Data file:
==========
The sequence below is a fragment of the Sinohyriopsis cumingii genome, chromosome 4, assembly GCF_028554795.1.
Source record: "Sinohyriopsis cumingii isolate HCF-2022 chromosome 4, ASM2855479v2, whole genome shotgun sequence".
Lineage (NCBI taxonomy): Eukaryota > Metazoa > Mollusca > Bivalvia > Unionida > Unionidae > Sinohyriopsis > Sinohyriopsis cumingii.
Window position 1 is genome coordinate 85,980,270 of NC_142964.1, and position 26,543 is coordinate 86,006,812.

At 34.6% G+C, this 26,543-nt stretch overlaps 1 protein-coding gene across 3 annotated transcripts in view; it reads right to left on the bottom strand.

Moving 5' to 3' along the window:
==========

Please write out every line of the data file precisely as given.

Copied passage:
The sequence below is a fragment of the Sinohyriopsis cumingii genome, chromosome 4, assembly GCF_028554795.1.
Source record: "Sinohyriopsis cumingii isolate HCF-2022 chromosome 4, ASM2855479v2, whole genome shotgun sequence".
Lineage (NCBI taxonomy): Eukaryota > Metazoa > Mollusca > Bivalvia > Unionida > Unionidae > Sinohyriopsis > Sinohyriopsis cumingii.
Window position 1 is genome coordinate 85,980,270 of NC_142964.1, and position 26,543 is coordinate 86,006,812.

At 34.6% G+C, this 26,543-nt stretch overlaps 1 protein-coding gene across 3 annotated transcripts in view; it reads right to left on the bottom strand.

Moving 5' to 3' along the window: